| Questions to Consider
Runaway Slaves in
(c. 100 B.C.E.)
Slavery has been one of the most persistent institutions of the human
condition. In the Hellenistic era, slavery flourished, as the
incessant warfare among the successor kingdoms of Alexander the Great
(r. 336-323 b.c.) provided a seemingly inexhaustible supply of
humans for the slave markets of the cities of the Hellenistic world.
Indeed, the economy of the era was based on the extensive use of
slave labor in agriculture, mining, households, and manufacturing;
the slave trade itself was a very important sector of the economy.
Most of the kingdoms of the Hellenistic world actively supported
slavery; Ptolemaic Egypt was the only state which actively
discouraged both slavery and the slave trade because it was believed
that the use of slaves would only compete with free labor and
possibly result in social upheaval. A slave's life in the Hellenistic
world, regardless of the locale, was never easy. Manumission was very
difficult, usually dependent upon either the good will of the slave
owner or the ability of the slave to amass sufficient money to buy
his or her own freedom. A cheaper, but much more dangerous, method
was simply to run away. In this document from Ptolemaic Egypt, a
slave owner gives an excellent description and offers a hefty reward
for the return of his runaway slaves.
Questions to Consider
Why does the slave owner offer such a substantial reward for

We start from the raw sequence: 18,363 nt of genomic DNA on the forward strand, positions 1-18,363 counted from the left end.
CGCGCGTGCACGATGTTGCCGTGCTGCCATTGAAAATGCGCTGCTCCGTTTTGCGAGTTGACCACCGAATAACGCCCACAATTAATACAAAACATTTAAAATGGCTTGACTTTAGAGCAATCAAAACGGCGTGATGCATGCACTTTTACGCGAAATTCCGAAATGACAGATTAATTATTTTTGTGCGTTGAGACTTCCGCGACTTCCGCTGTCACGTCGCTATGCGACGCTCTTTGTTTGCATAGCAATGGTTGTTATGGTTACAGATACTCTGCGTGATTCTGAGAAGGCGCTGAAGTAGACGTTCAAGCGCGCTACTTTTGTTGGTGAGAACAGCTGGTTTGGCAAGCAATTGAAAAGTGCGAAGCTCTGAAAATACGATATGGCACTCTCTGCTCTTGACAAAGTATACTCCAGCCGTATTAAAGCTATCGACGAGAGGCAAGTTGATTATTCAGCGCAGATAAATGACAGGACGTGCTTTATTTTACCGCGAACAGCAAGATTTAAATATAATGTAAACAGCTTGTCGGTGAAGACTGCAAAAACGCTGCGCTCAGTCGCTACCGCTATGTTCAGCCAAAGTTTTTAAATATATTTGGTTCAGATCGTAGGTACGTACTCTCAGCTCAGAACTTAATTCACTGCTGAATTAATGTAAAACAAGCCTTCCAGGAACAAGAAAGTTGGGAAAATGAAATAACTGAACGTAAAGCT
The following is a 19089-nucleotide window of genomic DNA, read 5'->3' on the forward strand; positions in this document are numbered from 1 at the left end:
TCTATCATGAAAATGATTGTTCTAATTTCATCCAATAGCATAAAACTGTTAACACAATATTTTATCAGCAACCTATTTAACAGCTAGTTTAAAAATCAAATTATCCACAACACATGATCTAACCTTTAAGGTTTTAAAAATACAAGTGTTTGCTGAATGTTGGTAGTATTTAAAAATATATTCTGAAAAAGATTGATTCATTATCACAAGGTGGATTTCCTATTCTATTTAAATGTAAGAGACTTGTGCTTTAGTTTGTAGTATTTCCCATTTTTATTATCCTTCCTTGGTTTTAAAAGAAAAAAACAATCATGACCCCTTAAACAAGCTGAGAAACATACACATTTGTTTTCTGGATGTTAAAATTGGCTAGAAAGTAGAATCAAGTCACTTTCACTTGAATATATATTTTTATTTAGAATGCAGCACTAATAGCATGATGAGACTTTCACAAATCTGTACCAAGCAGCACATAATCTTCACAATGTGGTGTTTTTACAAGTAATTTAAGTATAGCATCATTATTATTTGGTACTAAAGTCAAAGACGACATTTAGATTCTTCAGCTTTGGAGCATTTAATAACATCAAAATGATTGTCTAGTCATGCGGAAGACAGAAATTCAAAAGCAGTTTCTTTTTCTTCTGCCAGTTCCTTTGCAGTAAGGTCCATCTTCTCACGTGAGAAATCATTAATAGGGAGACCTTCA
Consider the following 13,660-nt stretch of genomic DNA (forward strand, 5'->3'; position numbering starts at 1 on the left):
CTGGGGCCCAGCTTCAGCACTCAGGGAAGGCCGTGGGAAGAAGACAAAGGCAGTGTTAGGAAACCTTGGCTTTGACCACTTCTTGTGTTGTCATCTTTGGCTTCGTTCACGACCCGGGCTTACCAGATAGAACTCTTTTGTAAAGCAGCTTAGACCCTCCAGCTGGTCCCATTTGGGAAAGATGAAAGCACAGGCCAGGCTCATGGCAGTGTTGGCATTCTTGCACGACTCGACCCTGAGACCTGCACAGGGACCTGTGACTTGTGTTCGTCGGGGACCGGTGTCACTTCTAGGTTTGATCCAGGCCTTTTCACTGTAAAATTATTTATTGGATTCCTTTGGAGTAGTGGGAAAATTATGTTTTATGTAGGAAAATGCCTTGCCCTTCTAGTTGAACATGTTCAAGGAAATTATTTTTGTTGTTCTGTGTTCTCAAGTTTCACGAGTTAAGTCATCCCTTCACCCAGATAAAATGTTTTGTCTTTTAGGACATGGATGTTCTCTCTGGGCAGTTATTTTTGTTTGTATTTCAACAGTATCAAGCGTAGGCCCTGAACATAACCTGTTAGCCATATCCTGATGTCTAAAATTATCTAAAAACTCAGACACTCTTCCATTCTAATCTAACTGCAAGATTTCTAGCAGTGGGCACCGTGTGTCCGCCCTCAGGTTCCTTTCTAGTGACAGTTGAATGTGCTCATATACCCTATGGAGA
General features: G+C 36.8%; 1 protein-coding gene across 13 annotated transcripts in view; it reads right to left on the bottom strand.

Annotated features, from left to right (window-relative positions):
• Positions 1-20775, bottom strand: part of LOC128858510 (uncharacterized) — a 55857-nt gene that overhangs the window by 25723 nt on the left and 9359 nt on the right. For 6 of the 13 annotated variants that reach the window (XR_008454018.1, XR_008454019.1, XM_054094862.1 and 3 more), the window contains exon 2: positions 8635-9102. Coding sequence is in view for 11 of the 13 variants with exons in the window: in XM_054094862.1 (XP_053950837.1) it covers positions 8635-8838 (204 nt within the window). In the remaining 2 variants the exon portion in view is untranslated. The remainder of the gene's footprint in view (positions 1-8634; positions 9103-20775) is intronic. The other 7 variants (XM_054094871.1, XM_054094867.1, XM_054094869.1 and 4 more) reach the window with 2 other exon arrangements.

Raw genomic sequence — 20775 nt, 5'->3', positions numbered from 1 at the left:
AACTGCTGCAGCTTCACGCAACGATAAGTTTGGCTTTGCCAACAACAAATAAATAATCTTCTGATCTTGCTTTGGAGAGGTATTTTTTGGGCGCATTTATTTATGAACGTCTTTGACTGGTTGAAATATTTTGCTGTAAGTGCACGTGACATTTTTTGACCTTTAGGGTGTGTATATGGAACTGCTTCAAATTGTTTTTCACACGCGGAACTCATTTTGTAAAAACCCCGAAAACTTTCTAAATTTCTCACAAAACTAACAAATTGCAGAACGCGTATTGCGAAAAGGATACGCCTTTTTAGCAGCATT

the return of his slaves? What does this tell us about the
economic value of slaves?
What can we infer about the conditions and the status of
slavery in Alexandria? What was the role of the state?
A slave of Aristogenes son of Chrysippus, of Alabanda, ambassador,
has escaped in Alexandria, by name Hermon also called Nilus, by birth
a Syrian from Bambyce, about 18 years old, of medium stature,
beardless, with good legs, a dimple on the chin, a mole by the left
side of the nose, a scar above the left corner of the mouth, tattooed
on the right wrist with two barbaric letters. He has taken with him 3
octadrachms of coined gold, 10 pearls, an iron ring on which an
oil-flask and strigils are represented, and is wearing a cloak and a
loincloth. Whoever brings back this slave shall receive 3 talents of
copper; if he points him out in a temple, 2 talents; if in the house
of a substantial and actionable man, 5 talents. Whoever wishes to
give information shall do so to the agents of the strategus.
There is also another who has escaped with him, Bion, a slave of
Callicrates, one of the chief stewards at court, short of stature,
broad at the shoulders, stout-legged, bright-eyed, who has gone off
with an outer garment and a slave's wrap and a woman's dress (?)
worth 6 talents 5000 drachmae of copper.
Whoever brings back this slave shall receive the same rewards as
for the above-mentioned. Information about this one also is to be
given to the agents of the strategus.
A. S. Hunt and C. C. Edgar, trans.,
Selected Papyri, Loeb Classical Library (Cambridge, Mass.: Harvard
University Press, 1934), 2:135, 139.